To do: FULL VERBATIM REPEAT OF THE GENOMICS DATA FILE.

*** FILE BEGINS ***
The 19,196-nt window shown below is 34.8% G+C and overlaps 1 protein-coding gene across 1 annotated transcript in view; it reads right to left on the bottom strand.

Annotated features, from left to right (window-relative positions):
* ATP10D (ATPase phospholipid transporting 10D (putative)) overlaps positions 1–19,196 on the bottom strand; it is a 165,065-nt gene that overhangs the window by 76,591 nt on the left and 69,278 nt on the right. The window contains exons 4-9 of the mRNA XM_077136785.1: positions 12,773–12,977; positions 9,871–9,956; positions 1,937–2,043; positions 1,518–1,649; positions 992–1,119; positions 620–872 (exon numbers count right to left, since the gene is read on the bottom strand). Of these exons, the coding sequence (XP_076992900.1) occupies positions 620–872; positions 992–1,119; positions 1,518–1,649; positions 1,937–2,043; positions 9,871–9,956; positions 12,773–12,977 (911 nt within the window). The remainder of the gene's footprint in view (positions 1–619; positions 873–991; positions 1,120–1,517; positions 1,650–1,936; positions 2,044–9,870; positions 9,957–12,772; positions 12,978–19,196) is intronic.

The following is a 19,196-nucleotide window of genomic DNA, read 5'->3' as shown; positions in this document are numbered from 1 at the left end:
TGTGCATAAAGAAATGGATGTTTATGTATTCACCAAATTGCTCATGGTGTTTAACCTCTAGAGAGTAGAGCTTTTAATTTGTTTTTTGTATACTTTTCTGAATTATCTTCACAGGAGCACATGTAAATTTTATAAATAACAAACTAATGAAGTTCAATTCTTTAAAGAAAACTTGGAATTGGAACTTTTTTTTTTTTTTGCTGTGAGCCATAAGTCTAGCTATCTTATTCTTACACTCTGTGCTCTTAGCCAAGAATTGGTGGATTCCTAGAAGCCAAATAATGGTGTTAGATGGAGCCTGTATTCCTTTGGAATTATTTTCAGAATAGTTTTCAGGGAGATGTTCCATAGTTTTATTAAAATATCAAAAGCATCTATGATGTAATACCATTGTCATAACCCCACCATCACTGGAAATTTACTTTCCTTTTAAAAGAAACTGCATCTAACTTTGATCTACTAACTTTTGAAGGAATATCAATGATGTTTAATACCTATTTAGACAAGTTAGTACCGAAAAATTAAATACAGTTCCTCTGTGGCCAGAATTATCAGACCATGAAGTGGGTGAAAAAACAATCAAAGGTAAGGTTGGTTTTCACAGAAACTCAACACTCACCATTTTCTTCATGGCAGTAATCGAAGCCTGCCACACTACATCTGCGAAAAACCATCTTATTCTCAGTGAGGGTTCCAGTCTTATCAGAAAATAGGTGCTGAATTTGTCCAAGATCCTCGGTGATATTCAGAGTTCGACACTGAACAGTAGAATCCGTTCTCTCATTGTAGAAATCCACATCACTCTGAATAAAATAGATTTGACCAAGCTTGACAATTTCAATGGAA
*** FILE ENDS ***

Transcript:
The 19,196-nt window shown below is 34.8% G+C and overlaps 1 protein-coding gene across 1 annotated transcript in view; it reads right to left on the bottom strand.

Annotated features, from left to right (window-relative positions):
* ATP10D (ATPase phospholipid transporting 10D (putative)) overlaps positions 1–19,196 on the bottom strand; it is a 165,065-nt gene that overhangs the window by 76,591 nt on the left and 69,278 nt on the right. The window contains exons 4-9 of the mRNA XM_077136785.1: positions 12,773–12,977; positions 9,871–9,956; positions 1,937–2,043; positions 1,518–1,649; positions 992–1,119; positions 620–872 (exon numbers count right to left, since the gene is read on the bottom strand). Of these exons, the coding sequence (XP_076992900.1) occupies positions 620–872; positions 992–1,119; positions 1,518–1,649; positions 1,937–2,043; positions 9,871–9,956; positions 12,773–12,977 (911 nt within the window). The remainder of the gene's footprint in view (positions 1–619; positions 873–991; positions 1,120–1,517; positions 1,650–1,936; positions 2,044–9,870; positions 9,957–12,772; positions 12,978–19,196) is intronic.

The following is a 19,196-nucleotide window of genomic DNA, read 5'->3' as shown; positions in this document are numbered from 1 at the left end:
TGTGCATAAAGAAATGGATGTTTATGTATTCACCAAATTGCTCATGGTGTTTAACCTCTAGAGAGTAGAGCTTTTAATTTGTTTTTTGTATACTTTTCTGAATTATCTTCACAGGAGCACATGTAAATTTTATAAATAACAAACTAATGAAGTTCAATTCTTTAAAGAAAACTTGGAATTGGAACTTTTTTTTTTTTTTGCTGTGAGCCATAAGTCTAGCTATCTTATTCTTACACTCTGTGCTCTTAGCCAAGAATTGGTGGATTCCTAGAAGCCAAATAATGGTGTTAGATGGAGCCTGTATTCCTTTGGAATTATTTTCAGAATAGTTTTCAGGGAGATGTTCCATAGTTTTATTAAAATATCAAAAGCATCTATGATGTAATACCATTGTCATAACCCCACCATCACTGGAAATTTACTTTCCTTTTAAAAGAAACTGCATCTAACTTTGATCTACTAACTTTTGAAGGAATATCAATGATGTTTAATACCTATTTAGACAAGTTAGTACCGAAAAATTAAATACAGTTCCTCTGTGGCCAGAATTATCAGACCATGAAGTGGGTGAAAAAACAATCAAAGGTAAGGTTGGTTTTCACAGAAACTCAACACTCACCATTTTCTTCATGGCAGTAATCGAAGCCTGCCACACTACATCTGCGAAAAACCATCTTATTCTCAGTGAGGGTTCCAGTCTTATCAGAAAATAGGTGCTGAATTTGTCCAAGATCCTCGGTGATATTCAGAGTTCGACACTGAACAGTAGAATCCGTTCTCTCATTGTAGAAATCCACATCACTCTGAATAAAATAGATTTGACCAAGCTTGACAATTTCAATGGAA